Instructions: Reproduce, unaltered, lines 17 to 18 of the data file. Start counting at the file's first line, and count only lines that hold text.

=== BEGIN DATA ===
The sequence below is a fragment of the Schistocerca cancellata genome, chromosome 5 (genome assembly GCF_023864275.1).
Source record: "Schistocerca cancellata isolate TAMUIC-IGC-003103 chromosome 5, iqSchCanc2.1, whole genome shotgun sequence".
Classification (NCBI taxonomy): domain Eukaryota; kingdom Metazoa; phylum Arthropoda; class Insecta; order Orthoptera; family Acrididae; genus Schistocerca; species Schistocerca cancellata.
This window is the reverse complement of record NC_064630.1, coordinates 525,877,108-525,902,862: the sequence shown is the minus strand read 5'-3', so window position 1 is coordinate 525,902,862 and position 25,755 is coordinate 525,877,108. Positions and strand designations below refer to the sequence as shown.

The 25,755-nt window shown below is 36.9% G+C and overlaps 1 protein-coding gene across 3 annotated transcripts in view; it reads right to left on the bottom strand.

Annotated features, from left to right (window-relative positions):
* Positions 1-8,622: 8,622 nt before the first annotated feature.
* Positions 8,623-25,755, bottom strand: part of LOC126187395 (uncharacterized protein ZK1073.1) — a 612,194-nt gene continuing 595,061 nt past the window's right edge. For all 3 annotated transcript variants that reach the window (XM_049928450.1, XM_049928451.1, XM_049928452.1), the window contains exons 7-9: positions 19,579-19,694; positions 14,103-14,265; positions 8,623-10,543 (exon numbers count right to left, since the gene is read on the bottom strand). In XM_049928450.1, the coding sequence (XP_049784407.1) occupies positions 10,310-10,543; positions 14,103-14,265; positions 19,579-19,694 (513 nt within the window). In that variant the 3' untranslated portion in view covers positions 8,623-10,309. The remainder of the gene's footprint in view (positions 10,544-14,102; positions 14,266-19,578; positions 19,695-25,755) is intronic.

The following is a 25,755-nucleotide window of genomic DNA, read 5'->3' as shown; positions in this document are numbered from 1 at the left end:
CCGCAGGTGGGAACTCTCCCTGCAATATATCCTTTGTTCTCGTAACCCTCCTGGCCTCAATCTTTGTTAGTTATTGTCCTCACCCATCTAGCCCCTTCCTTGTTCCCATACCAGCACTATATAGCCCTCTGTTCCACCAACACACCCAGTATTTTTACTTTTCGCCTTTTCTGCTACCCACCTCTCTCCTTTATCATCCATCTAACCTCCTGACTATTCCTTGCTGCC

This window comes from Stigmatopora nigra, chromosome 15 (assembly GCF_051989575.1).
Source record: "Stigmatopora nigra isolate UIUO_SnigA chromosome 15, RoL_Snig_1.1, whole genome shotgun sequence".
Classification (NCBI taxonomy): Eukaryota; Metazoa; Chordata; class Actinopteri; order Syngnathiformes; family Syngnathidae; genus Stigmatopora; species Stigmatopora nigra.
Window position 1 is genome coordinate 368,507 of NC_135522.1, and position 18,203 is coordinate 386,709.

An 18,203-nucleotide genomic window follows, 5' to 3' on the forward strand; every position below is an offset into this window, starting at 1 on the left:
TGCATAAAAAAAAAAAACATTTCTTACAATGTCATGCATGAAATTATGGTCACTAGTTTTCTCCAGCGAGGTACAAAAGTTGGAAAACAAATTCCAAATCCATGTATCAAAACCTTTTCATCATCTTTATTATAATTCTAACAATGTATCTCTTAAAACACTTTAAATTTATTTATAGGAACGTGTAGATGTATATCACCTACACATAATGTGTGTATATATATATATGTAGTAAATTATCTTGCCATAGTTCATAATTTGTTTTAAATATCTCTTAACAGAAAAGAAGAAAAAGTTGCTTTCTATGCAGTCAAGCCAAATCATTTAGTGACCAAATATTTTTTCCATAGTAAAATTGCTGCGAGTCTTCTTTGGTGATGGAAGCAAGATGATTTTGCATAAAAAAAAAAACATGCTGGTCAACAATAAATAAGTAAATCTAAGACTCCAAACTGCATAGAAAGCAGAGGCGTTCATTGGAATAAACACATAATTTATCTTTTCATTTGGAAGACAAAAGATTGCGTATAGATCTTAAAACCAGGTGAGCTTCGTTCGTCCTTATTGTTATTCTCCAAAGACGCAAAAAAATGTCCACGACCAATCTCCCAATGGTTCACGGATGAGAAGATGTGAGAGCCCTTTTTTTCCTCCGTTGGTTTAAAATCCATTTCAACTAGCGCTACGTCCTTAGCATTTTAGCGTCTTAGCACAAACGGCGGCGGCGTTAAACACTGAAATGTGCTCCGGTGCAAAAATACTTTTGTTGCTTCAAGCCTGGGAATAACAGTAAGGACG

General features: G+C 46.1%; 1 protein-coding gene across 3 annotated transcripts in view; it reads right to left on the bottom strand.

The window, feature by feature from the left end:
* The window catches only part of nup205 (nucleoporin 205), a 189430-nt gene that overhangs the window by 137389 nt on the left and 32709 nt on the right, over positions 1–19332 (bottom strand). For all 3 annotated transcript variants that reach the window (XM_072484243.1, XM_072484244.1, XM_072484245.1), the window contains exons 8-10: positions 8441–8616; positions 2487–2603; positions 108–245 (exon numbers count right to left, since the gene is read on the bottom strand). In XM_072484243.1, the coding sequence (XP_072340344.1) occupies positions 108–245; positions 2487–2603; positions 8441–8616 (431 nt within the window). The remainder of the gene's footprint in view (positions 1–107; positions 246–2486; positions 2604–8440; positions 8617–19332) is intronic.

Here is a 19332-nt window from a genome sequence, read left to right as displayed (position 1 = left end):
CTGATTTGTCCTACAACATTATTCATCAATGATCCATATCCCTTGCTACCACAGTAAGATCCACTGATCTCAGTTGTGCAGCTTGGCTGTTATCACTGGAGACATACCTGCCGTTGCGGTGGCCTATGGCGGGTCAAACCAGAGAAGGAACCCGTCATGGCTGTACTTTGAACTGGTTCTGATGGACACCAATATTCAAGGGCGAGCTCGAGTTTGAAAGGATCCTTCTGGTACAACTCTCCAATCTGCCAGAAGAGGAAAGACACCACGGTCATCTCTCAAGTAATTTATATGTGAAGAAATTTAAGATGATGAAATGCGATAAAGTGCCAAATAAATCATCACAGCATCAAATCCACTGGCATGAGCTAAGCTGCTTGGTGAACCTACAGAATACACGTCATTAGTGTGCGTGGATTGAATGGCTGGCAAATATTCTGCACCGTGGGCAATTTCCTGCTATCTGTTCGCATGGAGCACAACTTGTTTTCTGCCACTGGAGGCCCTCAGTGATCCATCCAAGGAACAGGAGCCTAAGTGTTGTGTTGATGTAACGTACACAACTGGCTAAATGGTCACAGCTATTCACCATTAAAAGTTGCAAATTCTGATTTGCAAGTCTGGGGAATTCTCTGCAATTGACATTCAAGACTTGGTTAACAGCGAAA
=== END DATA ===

General features: G+C 46.1%; 1 protein-coding gene across 3 annotated transcripts in view; it reads right to left on the bottom strand.

The window, feature by feature from the left end: